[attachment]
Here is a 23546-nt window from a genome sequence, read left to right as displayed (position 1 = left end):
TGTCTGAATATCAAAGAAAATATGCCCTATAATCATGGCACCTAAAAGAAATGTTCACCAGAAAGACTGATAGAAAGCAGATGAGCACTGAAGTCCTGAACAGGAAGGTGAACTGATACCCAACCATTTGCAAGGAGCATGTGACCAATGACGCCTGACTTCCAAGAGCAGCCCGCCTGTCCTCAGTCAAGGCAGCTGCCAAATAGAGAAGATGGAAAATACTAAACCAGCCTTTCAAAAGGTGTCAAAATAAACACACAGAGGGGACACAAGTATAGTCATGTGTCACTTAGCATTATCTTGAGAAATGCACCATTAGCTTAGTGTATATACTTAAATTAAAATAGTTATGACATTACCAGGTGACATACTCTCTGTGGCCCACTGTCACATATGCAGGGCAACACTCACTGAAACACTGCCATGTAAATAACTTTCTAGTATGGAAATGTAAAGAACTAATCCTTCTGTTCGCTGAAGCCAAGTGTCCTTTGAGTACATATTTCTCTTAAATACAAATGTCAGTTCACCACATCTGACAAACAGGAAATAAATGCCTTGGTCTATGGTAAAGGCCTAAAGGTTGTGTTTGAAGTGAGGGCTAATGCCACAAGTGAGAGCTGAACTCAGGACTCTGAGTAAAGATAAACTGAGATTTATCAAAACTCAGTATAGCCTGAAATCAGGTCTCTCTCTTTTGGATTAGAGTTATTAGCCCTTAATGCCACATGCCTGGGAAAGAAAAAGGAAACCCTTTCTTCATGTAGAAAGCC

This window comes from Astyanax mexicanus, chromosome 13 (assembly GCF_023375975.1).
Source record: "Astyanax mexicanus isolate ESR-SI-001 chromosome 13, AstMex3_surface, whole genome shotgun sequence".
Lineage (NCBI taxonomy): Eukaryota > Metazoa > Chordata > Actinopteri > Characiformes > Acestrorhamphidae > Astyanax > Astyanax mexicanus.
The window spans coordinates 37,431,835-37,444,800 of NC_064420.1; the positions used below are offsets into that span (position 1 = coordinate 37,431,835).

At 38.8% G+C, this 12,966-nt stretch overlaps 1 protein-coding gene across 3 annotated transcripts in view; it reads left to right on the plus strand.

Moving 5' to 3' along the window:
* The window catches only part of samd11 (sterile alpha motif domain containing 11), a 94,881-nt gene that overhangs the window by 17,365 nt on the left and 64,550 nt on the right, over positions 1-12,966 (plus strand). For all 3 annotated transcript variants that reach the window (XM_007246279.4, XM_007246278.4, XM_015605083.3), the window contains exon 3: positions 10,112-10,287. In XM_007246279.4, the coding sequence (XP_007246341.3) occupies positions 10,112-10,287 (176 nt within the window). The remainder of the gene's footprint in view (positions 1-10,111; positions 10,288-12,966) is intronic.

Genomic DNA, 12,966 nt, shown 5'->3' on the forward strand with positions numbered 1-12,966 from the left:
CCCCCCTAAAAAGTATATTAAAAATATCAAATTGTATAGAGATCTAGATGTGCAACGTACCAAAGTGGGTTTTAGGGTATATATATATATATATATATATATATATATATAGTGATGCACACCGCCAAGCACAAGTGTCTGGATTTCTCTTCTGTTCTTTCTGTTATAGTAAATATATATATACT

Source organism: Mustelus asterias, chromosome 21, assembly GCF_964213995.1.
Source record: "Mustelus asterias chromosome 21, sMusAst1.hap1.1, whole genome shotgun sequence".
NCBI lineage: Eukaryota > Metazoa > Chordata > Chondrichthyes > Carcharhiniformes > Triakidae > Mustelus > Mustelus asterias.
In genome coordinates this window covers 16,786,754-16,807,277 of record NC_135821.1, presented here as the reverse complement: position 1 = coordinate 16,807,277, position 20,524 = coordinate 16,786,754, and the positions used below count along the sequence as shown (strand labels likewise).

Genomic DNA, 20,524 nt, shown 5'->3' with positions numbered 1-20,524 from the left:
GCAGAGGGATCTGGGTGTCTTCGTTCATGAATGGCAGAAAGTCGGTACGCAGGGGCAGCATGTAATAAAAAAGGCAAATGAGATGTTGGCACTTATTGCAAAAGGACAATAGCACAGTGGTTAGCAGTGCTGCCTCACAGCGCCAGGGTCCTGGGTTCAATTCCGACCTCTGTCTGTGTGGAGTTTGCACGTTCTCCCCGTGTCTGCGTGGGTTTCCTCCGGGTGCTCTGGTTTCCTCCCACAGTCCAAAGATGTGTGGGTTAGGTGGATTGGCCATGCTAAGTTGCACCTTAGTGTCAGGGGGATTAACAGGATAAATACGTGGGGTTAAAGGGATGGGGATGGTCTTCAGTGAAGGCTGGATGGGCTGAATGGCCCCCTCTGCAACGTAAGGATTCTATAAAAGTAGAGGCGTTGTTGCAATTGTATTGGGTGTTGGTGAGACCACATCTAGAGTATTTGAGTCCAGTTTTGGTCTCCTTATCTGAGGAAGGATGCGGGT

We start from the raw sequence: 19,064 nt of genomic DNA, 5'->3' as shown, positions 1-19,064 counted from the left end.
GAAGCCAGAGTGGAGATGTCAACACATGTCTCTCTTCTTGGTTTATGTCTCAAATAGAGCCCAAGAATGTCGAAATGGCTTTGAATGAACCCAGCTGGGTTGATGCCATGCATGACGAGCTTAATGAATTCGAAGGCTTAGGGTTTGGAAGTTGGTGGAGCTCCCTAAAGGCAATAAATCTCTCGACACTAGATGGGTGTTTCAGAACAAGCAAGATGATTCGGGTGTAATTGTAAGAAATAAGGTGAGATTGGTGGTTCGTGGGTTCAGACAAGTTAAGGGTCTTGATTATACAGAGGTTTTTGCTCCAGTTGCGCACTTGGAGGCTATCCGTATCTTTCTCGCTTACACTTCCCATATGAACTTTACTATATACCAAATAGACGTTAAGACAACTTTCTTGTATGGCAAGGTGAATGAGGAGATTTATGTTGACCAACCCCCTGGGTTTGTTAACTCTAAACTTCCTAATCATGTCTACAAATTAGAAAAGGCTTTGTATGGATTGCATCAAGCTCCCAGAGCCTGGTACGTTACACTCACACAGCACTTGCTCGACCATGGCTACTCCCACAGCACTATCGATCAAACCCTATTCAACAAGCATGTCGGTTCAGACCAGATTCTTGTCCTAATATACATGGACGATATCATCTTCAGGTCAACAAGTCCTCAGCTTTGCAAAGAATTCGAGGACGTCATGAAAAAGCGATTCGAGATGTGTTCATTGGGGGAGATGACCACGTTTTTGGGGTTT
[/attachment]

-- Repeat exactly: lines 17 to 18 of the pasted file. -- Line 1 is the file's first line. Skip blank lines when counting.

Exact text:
GCAGAGGGATCTGGGTGTCTTCGTTCATGAATGGCAGAAAGTCGGTACGCAGGGGCAGCATGTAATAAAAAAGGCAAATGAGATGTTGGCACTTATTGCAAAAGGACAATAGCACAGTGGTTAGCAGTGCTGCCTCACAGCGCCAGGGTCCTGGGTTCAATTCCGACCTCTGTCTGTGTGGAGTTTGCACGTTCTCCCCGTGTCTGCGTGGGTTTCCTCCGGGTGCTCTGGTTTCCTCCCACAGTCCAAAGATGTGTGGGTTAGGTGGATTGGCCATGCTAAGTTGCACCTTAGTGTCAGGGGGATTAACAGGATAAATACGTGGGGTTAAAGGGATGGGGATGGTCTTCAGTGAAGGCTGGATGGGCTGAATGGCCCCCTCTGCAACGTAAGGATTCTATAAAAGTAGAGGCGTTGTTGCAATTGTATTGGGTGTTGGTGAGACCACATCTAGAGTATTTGAGTCCAGTTTTGGTCTCCTTATCTGAGGAAGGATGCGGGT

We start from the raw sequence: 19,064 nt of genomic DNA, 5'->3' as shown, positions 1-19,064 counted from the left end.